Why Carl Williams’ murder was a ‘wake-up call’
The air was strung tight with tension, even breathing felt strained. More than 100 eye balls watched, as he moved across the floor.
His shirt was freshly ironed, his uniform navy blazer square on his shoulders.
The Commissioner for Corrections looked every part the calm, considered voice of authority.
And yet, Bob Hastings knew he was about to be savaged. He was no stranger to fronting the media.
In his 40-year career in policing, rising through the ranks to Assistant Commissioner, he'd stood in the bright lights plenty of times.
But this was a day like no other. The day before, Victoria's highest profile prisoner, Carl Williams, had been murdered in maximum security, Barwon Prison.
The whole thing had been caught on CCTV.
Now, the nation wanted answers.
"It was a packed house," Hastings, 69, told On Guard, recalling the charged energy of the press conference.
"There must have been 50 or 60 people in there, television people, radio people, newspaper people, they were all there."
He looked out over the tangle of TV cameras, booms, voice recorders, pens poised over notebooks, and took a deep breath.
He began to speak. No one moved.
"I thought I would give a preamble on what I thought might be helpful, in terms of what had occurred, or what we were doing as a consequence of it all," he said.
"And bearing in mind, I couldn't say a lot because there were investigations ongoing and issues around sub judice. And at that stage, we didn't know a lot anyway to be quite honest, it was still unravelling.
"So the preamble lasted for about five minutes and everyone was sitting there at the end of it. And a journalist, I think he was from Channel 10 News said, 'Well, thanks for your history lesson, Commissioner. But have you sacked anyone yet?'"
"That was the opening question. And it just went on like that," Hastings recalled.
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Over the next years, the Williams' murder would become one of the most investigated prison deaths in Australian history.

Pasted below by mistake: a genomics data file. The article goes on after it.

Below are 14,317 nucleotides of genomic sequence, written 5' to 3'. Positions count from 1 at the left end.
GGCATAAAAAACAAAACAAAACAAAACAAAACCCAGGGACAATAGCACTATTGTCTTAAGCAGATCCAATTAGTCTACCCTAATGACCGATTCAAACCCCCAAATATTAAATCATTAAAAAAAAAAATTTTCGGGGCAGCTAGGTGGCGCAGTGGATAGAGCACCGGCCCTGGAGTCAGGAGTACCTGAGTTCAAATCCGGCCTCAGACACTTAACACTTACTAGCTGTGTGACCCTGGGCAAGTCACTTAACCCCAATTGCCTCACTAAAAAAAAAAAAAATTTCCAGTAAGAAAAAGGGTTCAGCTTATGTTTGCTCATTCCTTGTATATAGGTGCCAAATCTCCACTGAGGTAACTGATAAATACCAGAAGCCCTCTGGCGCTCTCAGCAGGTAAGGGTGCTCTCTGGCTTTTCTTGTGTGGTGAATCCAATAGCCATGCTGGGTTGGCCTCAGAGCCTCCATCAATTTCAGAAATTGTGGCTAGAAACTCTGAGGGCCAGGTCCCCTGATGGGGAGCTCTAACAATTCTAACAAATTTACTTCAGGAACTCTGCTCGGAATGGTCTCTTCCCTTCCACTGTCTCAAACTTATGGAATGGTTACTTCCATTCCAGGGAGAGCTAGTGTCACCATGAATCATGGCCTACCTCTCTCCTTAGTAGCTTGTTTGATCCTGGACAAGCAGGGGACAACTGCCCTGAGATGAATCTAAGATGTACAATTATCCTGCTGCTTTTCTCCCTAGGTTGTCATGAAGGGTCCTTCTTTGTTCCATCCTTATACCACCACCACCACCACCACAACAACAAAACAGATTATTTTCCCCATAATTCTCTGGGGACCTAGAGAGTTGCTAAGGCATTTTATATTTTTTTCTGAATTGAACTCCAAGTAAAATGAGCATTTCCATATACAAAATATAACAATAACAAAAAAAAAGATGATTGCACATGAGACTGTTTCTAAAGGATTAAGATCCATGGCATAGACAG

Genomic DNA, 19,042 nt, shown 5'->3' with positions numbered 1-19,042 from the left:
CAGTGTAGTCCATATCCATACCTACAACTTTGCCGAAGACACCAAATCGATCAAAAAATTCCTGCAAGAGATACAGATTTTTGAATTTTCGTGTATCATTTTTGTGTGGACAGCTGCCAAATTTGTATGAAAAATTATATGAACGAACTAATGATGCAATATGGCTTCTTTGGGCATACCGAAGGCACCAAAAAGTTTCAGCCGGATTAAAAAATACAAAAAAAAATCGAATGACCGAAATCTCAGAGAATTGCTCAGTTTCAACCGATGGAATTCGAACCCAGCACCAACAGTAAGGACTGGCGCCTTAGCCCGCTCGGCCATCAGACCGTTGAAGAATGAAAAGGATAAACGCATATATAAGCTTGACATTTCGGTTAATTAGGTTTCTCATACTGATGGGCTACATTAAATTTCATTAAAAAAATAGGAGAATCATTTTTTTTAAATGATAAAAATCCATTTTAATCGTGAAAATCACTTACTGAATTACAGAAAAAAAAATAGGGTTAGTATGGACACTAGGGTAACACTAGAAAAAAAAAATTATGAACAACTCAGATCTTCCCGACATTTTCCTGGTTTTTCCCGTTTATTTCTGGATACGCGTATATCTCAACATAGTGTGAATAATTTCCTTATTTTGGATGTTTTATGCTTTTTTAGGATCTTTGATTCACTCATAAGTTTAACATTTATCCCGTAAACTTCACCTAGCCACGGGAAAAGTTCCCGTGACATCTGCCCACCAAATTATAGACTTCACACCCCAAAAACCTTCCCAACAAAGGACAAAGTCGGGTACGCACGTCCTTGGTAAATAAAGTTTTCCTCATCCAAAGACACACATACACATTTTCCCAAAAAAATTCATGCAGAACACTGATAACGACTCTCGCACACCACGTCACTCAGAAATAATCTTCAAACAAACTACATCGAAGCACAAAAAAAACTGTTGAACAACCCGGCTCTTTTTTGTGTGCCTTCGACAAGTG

There were endless newspaper articles, TV shows, an internal review, an inquiry by the Victorian Ombudsman and of course a lengthy police investigation.
It was established Williams' cellmate Matthew Johnson had bashed him to death with the
stem of an exercise bike. And while Johnson received a 32-year sentence for the crime, questions still surround whether he was acting for others on the outside, and exactly who was involved.
More than a decade later, Williams' wife Roberta is still calling for answers, demanding corrections staff be held accountable.
What no one seems to be able to swallow is how Williams could have been killed in a
maximum security unit, supposedly monitored by a staff-member on CCTV?
Moreover, that 27 minutes passed - while Williams lay dying in his cell - before staff discovered his body.
The ombudsman also questioned corrective services' intelligence and why they were not aware Johnson posed a threat.
"It was a wake-up call for the corrections system about how we manage these people," Hastings said.
"You go into any prison: the general manager and supervisors might get 90 or more requests a day for people who can no longer reside with this person, or that person. And yet yesterday they were OK.
"So you're constantly managing these allegiances and alliances to keep people safe and make sure the system is secure."
At the time of Williams' murder, it was well known he was a police informant.
Johnson, on the other hand, was ringleader of a prison gang called 'Prisoners of War', who took a particular dislike to 'snitches'.
Despite this, Hastings claims intelligence didn't pick up any red flags.
"We had advice they got on quite well together, before Carl Williams was killed," Hastings said.
"There was some stuff going on around Carl, but (we thought) it was not much of an issue at that time. We had to keep an eye on it, but we thought we had.
"We had those people together for quite a long time. It wasn't as if he had just recently been put there - and there was never an issue.
"So it sort of seemed fine. There wasn't anything that was sticking out that rang alarm bells," Hastings said.
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Police have also investigated whether Williams' murder was ordered, and paid for, by a syndicate - with members transferring money into the accounts of associates of Johnson.
Former deputy police commissioner Sir Ken Jones also publicly pointed the finger at corrections, claiming compromised prison staff must have been involved in the murder.
The shadow of Carl Williams' murder hung over Bob Hastings three-year-stint as commissioner, occurring six months into his tenure.
He resigned just weeks after the Victorian Ombudsman released a report finding the state's prison system had failed to protect Williams.
However, he denies his departure was related.
"It was really unacceptable that it occurred. And it certainly shook us quite a lot," Hastings said.
"We were operating within the technology that we had at the time. We were operating within our current approaches at the time. Things are always changing. And that's what happens in corrections."
Originally published as Why Carl Williams' murder was a 'wake-up call'